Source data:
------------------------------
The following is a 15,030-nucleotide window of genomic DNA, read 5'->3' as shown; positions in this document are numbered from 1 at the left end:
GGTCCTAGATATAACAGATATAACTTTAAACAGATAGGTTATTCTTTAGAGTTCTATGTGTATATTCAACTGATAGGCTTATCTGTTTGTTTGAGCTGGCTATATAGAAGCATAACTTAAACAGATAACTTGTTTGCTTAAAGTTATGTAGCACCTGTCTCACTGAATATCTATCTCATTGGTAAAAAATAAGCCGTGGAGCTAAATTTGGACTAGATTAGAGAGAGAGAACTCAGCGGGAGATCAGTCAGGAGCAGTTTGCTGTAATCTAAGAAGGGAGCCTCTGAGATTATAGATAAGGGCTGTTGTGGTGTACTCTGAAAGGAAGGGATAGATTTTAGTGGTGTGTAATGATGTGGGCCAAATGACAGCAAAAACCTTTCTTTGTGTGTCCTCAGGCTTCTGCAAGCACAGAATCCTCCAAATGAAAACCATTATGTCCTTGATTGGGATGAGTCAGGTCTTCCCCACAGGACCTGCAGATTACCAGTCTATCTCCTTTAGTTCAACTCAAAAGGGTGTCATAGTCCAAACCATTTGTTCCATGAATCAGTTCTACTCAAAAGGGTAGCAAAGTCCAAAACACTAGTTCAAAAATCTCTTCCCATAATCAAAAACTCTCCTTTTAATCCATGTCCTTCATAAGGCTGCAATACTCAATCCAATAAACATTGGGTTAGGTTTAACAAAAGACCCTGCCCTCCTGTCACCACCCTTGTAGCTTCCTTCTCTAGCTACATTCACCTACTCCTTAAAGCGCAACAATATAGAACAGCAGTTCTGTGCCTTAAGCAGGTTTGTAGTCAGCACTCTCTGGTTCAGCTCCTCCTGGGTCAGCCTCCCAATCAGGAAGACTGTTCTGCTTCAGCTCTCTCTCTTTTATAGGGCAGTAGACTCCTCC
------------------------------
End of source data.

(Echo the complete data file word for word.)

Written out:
The following is a 15,030-nucleotide window of genomic DNA, read 5'->3' as shown; positions in this document are numbered from 1 at the left end:
GGTCCTAGATATAACAGATATAACTTTAAACAGATAGGTTATTCTTTAGAGTTCTATGTGTATATTCAACTGATAGGCTTATCTGTTTGTTTGAGCTGGCTATATAGAAGCATAACTTAAACAGATAACTTGTTTGCTTAAAGTTATGTAGCACCTGTCTCACTGAATATCTATCTCATTGGTAAAAAATAAGCCGTGGAGCTAAATTTGGACTAGATTAGAGAGAGAGAACTCAGCGGGAGATCAGTCAGGAGCAGTTTGCTGTAATCTAAGAAGGGAGCCTCTGAGATTATAGATAAGGGCTGTTGTGGTGTACTCTGAAAGGAAGGGATAGATTTTAGTGGTGTGTAATGATGTGGGCCAAATGACAGCAAAAACCTTTCTTTGTGTGTCCTCAGGCTTCTGCAAGCACAGAATCCTCCAAATGAAAACCATTATGTCCTTGATTGGGATGAGTCAGGTCTTCCCCACAGGACCTGCAGATTACCAGTCTATCTCCTTTAGTTCAACTCAAAAGGGTGTCATAGTCCAAACCATTTGTTCCATGAATCAGTTCTACTCAAAAGGGTAGCAAAGTCCAAAACACTAGTTCAAAAATCTCTTCCCATAATCAAAAACTCTCCTTTTAATCCATGTCCTTCATAAGGCTGCAATACTCAATCCAATAAACATTGGGTTAGGTTTAACAAAAGACCCTGCCCTCCTGTCACCACCCTTGTAGCTTCCTTCTCTAGCTACATTCACCTACTCCTTAAAGCGCAACAATATAGAACAGCAGTTCTGTGCCTTAAGCAGGTTTGTAGTCAGCACTCTCTGGTTCAGCTCCTCCTGGGTCAGCCTCCCAATCAGGAAGACTGTTCTGCTTCAGCTCTCTCTCTTTTATAGGGCAGTAGACTCCTCC